The University Library Department of Special Collections has recently acquired two books from the working libraries of two important Classicists working in the 16th, 17th and 18th centuries.
At the end of December, the Library purchased Francis Pringle’s copy of Ralph Winterton’s Poetae minores Graeci (Cambridge, 1635). This copy is full of marginal and interleaved annotations in Pringle’s hand (both in Greek and Latin) and will provide an excellent source for research into the history of the study of Classics. Pringle was educated in Edinburgh at the end of the 17th century and took the post of Professor of Philosophy at St Leonard’s College in 1699. He was later nominated as the first Professor of Greek at St Leonard’s in 1702 and remained a St Andrews man for the rest of his life (the University of Edinburgh tried on at least one occasion to attract Pringle away from St Andrews to no avail). Pringle was involved in all aspects of University life throughout his career, holding the position of quaestor for many years. This book found its way into Alexander Fraser Tytler, Lord Woodhouselee,’s collection after Pringle’s death. It’s great to think that this book probably left St Andrews after Pringle’s death in the 1740s and has now finally came back to St Andrews almost 300 years later. This new addition to the rare books collection complements the Department’s manuscript holdings which include Pringle’s commonplace book and Pringle’s collection of college papers.
This month the Library managed to get a hold of 16th/17th century philosopher Robert Balfour’s copy of Juvenal’s Satires (Paris, 1552). Books from the libraries of 16th century Scottish philosophers are quite rare, and St Andrews is pleased to have been able to acquire this copy. Balfour was a student at St Andrews (matriculated in 1571, master in divinity at St Mary’s the year after) and spent a few years as a regent for the University directly following his studies. Balfour was an obvious intellectual star, as regentships during this period were only offered to intelligent graduates who had the ability to lecture on subjects across the entire curriculum, as they were responsible for tutoring and shepherding groups of incoming students. Balfour traveled to Paris and then Bordeaux by 1580 where began teaching Aristotelian philosophy at the Collège de Guyenne. He remained in Bordeaux for the rest of his life, becoming principal of the College in 1602 until 1621. Balfour was known to be highly skilled in Greek and Latin and also mathematics and astronomy. His copy Juvenal, now at St Andrews, retains its original vellum binding which shows considerable handling on the spine, a well-used copy. This copy also has late 16th or early 17th century annotations throughout, and some quite earthy verses in Latin inscribed at the end (pictured below)!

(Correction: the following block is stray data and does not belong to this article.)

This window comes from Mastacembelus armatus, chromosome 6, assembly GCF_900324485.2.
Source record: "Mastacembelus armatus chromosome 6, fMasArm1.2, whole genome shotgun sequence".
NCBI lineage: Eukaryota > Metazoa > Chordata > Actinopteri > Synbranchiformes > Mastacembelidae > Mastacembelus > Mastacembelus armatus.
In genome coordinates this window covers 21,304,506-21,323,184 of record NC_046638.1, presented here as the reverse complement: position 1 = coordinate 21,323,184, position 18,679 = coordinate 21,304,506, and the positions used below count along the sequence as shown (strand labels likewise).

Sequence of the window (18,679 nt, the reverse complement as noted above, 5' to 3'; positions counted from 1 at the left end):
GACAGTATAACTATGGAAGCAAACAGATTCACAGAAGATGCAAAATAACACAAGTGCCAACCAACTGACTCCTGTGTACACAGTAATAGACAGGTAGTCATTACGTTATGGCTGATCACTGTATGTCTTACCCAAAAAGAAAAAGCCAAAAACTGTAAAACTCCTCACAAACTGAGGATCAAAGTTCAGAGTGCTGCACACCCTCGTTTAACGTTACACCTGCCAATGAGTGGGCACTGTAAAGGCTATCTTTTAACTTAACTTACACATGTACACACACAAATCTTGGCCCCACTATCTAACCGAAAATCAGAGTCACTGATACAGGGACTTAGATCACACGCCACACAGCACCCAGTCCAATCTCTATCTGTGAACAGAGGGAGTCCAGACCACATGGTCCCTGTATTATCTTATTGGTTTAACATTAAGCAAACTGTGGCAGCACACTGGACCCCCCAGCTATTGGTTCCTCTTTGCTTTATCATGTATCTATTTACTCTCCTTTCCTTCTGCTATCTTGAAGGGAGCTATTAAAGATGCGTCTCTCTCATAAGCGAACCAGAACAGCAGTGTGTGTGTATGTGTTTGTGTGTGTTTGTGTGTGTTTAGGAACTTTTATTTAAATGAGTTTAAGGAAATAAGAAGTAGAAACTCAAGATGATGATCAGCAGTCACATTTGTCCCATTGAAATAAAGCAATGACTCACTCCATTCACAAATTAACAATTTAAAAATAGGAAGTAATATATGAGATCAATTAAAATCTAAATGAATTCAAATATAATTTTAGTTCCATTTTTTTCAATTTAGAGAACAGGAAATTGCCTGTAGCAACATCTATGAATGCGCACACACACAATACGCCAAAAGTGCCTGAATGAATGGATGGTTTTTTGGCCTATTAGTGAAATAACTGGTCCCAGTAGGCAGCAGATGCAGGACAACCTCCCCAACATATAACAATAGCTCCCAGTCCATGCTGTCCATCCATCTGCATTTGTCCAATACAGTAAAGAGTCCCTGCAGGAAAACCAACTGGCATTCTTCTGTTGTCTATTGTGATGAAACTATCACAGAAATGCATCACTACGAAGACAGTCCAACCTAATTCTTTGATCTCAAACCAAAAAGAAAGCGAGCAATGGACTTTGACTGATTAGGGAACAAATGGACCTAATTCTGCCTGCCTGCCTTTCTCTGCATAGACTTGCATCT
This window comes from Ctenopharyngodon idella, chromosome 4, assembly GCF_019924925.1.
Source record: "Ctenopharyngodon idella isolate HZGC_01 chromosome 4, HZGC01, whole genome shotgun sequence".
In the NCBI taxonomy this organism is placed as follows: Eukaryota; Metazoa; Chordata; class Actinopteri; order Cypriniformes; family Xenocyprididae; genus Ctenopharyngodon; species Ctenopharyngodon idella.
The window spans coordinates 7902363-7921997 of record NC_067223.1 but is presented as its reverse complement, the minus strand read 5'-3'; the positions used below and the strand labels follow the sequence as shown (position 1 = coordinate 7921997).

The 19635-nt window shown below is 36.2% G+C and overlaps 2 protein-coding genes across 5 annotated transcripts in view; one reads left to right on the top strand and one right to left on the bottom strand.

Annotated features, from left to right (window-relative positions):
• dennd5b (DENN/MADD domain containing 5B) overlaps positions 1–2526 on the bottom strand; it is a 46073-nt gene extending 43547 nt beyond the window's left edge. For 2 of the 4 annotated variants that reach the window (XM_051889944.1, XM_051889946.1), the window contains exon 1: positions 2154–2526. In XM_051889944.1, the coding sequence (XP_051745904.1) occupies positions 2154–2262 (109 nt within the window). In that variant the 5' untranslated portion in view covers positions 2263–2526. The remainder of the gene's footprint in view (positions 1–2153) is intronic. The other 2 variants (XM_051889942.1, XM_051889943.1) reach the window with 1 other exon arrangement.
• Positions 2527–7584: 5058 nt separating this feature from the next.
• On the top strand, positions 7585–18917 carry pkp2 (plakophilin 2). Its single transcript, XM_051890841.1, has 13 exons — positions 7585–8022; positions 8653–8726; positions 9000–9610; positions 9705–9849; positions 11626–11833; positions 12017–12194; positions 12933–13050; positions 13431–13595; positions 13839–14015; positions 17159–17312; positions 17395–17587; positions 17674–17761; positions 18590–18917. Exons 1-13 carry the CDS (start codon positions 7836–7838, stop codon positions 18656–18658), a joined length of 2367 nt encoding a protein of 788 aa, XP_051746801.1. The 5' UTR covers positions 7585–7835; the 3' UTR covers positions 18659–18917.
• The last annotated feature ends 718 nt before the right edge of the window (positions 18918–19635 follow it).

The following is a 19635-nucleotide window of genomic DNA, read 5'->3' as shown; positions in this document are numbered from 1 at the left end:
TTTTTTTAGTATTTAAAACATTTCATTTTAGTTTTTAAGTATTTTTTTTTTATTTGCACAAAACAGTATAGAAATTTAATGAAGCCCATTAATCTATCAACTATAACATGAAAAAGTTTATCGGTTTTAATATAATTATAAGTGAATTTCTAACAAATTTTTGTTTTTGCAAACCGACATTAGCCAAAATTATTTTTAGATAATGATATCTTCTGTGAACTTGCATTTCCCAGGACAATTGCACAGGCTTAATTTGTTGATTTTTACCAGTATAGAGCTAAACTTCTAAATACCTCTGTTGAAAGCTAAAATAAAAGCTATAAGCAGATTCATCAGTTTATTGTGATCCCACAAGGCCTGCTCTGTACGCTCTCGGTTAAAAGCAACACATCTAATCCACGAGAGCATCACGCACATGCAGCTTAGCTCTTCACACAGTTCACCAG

We hope that these two books will shed some light on the study of philosophy and Classics in St Andrews and abroad. These copies have now been added to the catalogue and are available for consultation in our reading room.